wink. (I’ve only just now realised how gropey I am before a show)

If there’s a chance to clap, whoop and holler in the MC’s warm up I’m all about
getting involved in that as it helps dissipate my nerves. When I run on stage I
focus on having a bright open face and I hold the word “confident” in my head.
A tip I was given years ago for the beginning of shows. It really helps.

4)
What do you consciously focus on during the show?

It depends on the show.
If it’s a long form show, offstage I might be thinking about the next beat or
the progression of the characters journey onstage and how I can support their
objectives, or heighten their problems or just generally help the story.
While I’m on stage I’m focusing on my scene partner and the relationship with
them as well as clarifying my own character’s objective.

If it’s a short form gamey show I’m all about variety. Focusing on variety of
scenes, characters, emotions and physicality.

In both styles of show I try to sense what the audience is feeling, to check in
if they’re on board with us or not and adapt accordingly.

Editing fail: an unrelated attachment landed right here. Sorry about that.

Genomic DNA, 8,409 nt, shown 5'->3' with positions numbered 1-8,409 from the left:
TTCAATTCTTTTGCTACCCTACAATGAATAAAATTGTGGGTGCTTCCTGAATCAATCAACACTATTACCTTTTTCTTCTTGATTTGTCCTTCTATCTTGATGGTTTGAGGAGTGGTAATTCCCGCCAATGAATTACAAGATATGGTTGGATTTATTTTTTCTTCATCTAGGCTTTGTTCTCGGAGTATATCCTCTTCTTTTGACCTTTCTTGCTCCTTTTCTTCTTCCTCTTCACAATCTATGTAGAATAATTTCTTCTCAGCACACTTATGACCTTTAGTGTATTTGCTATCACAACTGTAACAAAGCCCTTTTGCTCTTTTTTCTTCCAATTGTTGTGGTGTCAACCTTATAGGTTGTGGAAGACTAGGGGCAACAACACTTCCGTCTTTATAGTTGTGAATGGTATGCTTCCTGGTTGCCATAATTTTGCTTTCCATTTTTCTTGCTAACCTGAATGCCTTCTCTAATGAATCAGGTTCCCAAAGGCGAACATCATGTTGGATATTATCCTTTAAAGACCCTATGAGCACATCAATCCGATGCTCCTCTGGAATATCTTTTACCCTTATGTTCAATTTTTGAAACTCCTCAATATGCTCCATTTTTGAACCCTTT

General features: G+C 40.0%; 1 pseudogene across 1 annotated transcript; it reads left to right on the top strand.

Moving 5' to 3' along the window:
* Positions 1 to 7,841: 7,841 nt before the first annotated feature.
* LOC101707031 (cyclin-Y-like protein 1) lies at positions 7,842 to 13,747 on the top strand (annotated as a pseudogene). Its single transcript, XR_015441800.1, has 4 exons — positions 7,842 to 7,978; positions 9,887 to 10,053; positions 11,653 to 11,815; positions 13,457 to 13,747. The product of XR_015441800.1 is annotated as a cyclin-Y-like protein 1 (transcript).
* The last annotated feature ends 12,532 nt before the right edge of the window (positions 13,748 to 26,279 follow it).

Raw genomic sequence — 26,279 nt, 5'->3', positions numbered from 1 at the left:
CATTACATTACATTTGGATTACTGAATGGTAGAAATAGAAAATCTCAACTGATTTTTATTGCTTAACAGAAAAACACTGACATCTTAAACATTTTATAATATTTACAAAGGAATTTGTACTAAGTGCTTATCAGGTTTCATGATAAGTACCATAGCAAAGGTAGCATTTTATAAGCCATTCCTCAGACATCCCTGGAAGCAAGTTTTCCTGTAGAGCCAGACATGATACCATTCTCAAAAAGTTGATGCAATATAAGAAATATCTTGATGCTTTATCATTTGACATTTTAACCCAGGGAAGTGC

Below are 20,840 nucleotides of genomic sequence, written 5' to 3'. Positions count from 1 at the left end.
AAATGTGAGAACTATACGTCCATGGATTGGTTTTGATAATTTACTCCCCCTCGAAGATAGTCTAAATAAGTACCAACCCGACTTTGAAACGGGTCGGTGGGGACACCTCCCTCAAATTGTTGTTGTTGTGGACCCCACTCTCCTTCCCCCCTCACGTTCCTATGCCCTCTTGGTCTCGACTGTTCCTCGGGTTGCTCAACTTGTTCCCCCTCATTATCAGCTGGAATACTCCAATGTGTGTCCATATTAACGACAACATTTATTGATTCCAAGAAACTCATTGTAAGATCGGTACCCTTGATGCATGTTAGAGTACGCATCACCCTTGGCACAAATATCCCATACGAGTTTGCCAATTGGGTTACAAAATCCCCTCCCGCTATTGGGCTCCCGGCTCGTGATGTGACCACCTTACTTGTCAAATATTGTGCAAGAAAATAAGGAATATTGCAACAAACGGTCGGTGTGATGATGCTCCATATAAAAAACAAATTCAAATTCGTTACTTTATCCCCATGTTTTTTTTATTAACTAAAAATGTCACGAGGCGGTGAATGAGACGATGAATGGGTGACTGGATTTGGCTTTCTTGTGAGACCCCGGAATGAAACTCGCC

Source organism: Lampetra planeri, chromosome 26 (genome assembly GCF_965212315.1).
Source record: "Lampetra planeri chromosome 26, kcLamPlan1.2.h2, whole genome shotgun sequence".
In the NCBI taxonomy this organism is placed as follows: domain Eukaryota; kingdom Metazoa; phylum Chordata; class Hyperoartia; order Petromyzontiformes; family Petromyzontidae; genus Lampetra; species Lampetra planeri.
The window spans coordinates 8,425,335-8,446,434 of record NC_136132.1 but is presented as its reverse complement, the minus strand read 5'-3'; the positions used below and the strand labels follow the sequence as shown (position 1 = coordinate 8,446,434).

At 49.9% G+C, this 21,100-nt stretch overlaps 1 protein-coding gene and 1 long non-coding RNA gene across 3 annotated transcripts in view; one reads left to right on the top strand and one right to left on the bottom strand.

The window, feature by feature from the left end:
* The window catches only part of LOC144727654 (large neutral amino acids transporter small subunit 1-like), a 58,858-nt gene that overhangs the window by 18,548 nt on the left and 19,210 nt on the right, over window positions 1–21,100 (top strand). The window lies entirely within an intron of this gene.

If I get stuck in my head or tense I ‘voice mirror’ what is being said in the
scene. I find it’s a fail-proof way of forcing myself to listen.

Music Box The Improvised Musical, The Camden Fringe, Shaw
Theatre, Thursday 2nd and Sunday 5th August, www.MusicBoxImprov.com
Pippa Evans – The
Showstoppers and Solo Show
1) What do you tend to do/think during the day in the build up to a
show?

Probably all of the following will go through my mind:

The show, my breakfast, what’s on iPlayer, can I justify buying a new pen, put
out the washing, write that script, go to the gym, that’s a good idea, do a
sing song, have a cup of tea, the show, can I have another biscuit?

2)
What do you do/focus on in the hour before a show?


I tend to just relax with my fellow cast members. Play some games, talk about
some new red/black outfit I have bought/seen/liked. We’ll do warm up stuff and
also I will probably coat my face with make up to appear fresh and delightful,
steal a Vocalzone from Pugsley.

3)
What do you do/focus on just before going on the stage?


I tend to just focus on me fellow players. We might do a penguin dance if it is